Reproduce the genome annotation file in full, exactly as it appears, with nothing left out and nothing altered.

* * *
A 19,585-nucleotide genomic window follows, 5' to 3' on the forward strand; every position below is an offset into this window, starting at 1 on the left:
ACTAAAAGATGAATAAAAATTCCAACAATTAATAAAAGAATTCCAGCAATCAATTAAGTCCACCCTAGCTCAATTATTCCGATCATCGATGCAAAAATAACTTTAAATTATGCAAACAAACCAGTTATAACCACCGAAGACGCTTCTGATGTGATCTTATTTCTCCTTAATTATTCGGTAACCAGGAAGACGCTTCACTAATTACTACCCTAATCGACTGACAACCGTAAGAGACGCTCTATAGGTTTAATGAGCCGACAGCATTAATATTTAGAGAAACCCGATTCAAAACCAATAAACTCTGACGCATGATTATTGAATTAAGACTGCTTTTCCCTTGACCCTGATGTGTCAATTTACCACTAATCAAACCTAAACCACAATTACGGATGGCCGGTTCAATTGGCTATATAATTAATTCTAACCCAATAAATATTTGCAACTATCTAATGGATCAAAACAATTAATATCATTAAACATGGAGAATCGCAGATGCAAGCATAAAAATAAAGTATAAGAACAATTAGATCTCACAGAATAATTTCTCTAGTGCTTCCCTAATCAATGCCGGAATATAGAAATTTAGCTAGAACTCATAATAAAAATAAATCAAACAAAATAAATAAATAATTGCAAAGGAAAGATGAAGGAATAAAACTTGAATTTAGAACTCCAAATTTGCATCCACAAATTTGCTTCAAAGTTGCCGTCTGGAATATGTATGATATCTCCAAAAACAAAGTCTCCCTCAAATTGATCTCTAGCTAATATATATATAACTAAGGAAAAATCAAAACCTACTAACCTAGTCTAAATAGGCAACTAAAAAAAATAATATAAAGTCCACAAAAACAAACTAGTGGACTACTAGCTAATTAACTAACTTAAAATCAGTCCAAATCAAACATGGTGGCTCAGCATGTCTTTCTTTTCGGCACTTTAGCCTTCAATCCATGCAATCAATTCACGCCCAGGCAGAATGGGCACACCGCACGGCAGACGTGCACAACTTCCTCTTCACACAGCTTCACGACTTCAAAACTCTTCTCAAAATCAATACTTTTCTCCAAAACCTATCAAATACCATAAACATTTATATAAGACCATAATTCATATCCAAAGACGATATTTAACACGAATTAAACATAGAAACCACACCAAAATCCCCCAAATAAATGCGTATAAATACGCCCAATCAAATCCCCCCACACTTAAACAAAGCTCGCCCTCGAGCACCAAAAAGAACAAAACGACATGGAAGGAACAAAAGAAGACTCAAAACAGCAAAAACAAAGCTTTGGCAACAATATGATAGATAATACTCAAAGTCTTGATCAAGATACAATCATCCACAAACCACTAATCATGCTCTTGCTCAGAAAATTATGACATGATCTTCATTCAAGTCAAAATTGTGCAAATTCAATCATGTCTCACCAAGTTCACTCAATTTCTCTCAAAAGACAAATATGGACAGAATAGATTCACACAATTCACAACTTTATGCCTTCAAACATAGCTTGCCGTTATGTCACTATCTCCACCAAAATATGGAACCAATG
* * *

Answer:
A 19,585-nucleotide genomic window follows, 5' to 3' on the forward strand; every position below is an offset into this window, starting at 1 on the left:
ACTAAAAGATGAATAAAAATTCCAACAATTAATAAAAGAATTCCAGCAATCAATTAAGTCCACCCTAGCTCAATTATTCCGATCATCGATGCAAAAATAACTTTAAATTATGCAAACAAACCAGTTATAACCACCGAAGACGCTTCTGATGTGATCTTATTTCTCCTTAATTATTCGGTAACCAGGAAGACGCTTCACTAATTACTACCCTAATCGACTGACAACCGTAAGAGACGCTCTATAGGTTTAATGAGCCGACAGCATTAATATTTAGAGAAACCCGATTCAAAACCAATAAACTCTGACGCATGATTATTGAATTAAGACTGCTTTTCCCTTGACCCTGATGTGTCAATTTACCACTAATCAAACCTAAACCACAATTACGGATGGCCGGTTCAATTGGCTATATAATTAATTCTAACCCAATAAATATTTGCAACTATCTAATGGATCAAAACAATTAATATCATTAAACATGGAGAATCGCAGATGCAAGCATAAAAATAAAGTATAAGAACAATTAGATCTCACAGAATAATTTCTCTAGTGCTTCCCTAATCAATGCCGGAATATAGAAATTTAGCTAGAACTCATAATAAAAATAAATCAAACAAAATAAATAAATAATTGCAAAGGAAAGATGAAGGAATAAAACTTGAATTTAGAACTCCAAATTTGCATCCACAAATTTGCTTCAAAGTTGCCGTCTGGAATATGTATGATATCTCCAAAAACAAAGTCTCCCTCAAATTGATCTCTAGCTAATATATATATAACTAAGGAAAAATCAAAACCTACTAACCTAGTCTAAATAGGCAACTAAAAAAAATAATATAAAGTCCACAAAAACAAACTAGTGGACTACTAGCTAATTAACTAACTTAAAATCAGTCCAAATCAAACATGGTGGCTCAGCATGTCTTTCTTTTCGGCACTTTAGCCTTCAATCCATGCAATCAATTCACGCCCAGGCAGAATGGGCACACCGCACGGCAGACGTGCACAACTTCCTCTTCACACAGCTTCACGACTTCAAAACTCTTCTCAAAATCAATACTTTTCTCCAAAACCTATCAAATACCATAAACATTTATATAAGACCATAATTCATATCCAAAGACGATATTTAACACGAATTAAACATAGAAACCACACCAAAATCCCCCAAATAAATGCGTATAAATACGCCCAATCAAATCCCCCCACACTTAAACAAAGCTCGCCCTCGAGCACCAAAAAGAACAAAACGACATGGAAGGAACAAAAGAAGACTCAAAACAGCAAAAACAAAGCTTTGGCAACAATATGATAGATAATACTCAAAGTCTTGATCAAGATACAATCATCCACAAACCACTAATCATGCTCTTGCTCAGAAAATTATGACATGATCTTCATTCAAGTCAAAATTGTGCAAATTCAATCATGTCTCACCAAGTTCACTCAATTTCTCTCAAAAGACAAATATGGACAGAATAGATTCACACAATTCACAACTTTATGCCTTCAAACATAGCTTGCCGTTATGTCACTATCTCCACCAAAATATGGAACCAATG